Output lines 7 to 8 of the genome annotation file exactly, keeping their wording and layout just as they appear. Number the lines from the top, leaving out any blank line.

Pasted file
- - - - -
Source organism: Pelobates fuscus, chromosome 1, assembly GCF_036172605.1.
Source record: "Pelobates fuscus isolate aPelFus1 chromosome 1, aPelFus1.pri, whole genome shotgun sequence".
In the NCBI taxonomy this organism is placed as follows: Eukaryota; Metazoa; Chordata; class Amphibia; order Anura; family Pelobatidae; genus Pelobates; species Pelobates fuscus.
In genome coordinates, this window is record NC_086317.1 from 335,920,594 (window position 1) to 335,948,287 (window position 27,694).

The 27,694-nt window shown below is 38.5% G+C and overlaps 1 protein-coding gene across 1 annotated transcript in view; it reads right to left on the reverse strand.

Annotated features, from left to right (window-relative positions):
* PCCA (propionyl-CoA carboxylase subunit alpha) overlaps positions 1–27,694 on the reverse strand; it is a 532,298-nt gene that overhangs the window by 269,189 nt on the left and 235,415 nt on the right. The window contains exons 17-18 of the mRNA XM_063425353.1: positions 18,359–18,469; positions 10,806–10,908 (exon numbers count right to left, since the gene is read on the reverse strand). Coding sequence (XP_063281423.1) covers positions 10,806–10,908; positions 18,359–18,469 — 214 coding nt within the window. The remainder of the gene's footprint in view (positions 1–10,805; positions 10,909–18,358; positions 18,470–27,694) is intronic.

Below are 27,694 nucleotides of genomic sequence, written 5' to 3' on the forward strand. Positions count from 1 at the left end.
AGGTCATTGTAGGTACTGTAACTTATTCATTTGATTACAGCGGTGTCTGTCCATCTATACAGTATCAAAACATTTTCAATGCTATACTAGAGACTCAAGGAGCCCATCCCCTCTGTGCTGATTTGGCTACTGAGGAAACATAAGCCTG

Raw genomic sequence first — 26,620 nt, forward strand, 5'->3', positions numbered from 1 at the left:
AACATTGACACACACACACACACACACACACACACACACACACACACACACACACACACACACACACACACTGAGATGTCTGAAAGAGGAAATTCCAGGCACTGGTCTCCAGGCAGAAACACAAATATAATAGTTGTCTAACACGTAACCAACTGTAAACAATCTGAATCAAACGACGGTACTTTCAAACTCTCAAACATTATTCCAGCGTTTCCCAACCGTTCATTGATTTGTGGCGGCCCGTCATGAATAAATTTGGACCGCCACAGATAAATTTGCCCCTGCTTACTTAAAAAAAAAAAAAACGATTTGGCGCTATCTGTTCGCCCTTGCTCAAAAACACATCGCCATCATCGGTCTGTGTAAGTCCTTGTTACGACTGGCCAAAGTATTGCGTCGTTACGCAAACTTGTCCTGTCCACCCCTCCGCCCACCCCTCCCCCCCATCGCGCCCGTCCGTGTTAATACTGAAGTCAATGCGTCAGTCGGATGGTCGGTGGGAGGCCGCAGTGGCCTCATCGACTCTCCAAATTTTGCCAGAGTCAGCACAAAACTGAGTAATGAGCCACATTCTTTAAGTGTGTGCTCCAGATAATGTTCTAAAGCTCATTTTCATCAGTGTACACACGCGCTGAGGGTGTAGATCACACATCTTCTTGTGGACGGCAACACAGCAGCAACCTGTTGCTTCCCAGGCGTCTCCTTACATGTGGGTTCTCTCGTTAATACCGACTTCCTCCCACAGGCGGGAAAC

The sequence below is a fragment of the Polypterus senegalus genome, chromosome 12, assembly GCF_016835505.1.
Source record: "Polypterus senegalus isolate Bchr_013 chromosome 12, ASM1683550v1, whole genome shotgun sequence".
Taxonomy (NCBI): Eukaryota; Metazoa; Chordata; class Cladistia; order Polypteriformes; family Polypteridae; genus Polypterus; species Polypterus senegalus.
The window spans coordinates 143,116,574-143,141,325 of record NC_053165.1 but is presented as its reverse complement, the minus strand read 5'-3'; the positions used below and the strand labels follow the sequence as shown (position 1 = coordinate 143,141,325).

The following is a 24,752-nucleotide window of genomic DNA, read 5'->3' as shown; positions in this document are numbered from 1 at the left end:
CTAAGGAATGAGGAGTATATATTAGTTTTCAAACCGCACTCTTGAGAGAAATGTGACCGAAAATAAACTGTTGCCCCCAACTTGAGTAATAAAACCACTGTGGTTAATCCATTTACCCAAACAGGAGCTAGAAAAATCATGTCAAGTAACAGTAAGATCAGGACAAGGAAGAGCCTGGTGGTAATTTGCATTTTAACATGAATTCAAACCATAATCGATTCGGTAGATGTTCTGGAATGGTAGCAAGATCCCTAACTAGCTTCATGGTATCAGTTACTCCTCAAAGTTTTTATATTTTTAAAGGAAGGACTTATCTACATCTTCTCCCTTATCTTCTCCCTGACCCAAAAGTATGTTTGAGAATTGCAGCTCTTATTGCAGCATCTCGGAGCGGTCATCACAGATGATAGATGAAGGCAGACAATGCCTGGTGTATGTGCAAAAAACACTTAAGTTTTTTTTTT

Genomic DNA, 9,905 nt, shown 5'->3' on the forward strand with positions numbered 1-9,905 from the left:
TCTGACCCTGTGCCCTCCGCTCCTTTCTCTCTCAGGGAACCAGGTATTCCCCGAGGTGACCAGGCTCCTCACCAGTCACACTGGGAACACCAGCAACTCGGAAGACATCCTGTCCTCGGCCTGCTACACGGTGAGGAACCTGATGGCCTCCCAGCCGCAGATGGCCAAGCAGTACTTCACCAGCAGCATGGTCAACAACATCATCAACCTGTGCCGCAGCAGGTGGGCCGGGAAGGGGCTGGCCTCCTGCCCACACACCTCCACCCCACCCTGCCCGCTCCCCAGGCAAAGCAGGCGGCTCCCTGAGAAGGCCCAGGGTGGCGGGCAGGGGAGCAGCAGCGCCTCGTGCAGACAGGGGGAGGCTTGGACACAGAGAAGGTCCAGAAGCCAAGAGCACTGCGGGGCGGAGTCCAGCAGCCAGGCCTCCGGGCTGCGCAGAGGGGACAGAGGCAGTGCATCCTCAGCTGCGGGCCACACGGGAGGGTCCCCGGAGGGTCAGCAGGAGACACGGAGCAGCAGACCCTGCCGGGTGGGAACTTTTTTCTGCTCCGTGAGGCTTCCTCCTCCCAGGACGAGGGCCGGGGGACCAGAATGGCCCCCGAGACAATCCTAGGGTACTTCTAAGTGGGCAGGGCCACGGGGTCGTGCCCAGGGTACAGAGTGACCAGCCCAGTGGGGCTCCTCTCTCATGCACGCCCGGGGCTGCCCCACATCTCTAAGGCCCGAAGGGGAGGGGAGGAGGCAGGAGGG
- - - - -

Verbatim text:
* PCCA (propionyl-CoA carboxylase subunit alpha) overlaps positions 1–27,694 on the reverse strand; it is a 532,298-nt gene that overhangs the window by 269,189 nt on the left and 235,415 nt on the right. The window contains exons 17-18 of the mRNA XM_063425353.1: positions 18,359–18,469; positions 10,806–10,908 (exon numbers count right to left, since the gene is read on the reverse strand). Coding sequence (XP_063281423.1) covers positions 10,806–10,908; positions 18,359–18,469 — 214 coding nt within the window. The remainder of the gene's footprint in view (positions 1–10,805; positions 10,909–18,358; positions 18,470–27,694) is intronic.

Below are 27,694 nucleotides of genomic sequence, written 5' to 3' on the forward strand. Positions count from 1 at the left end.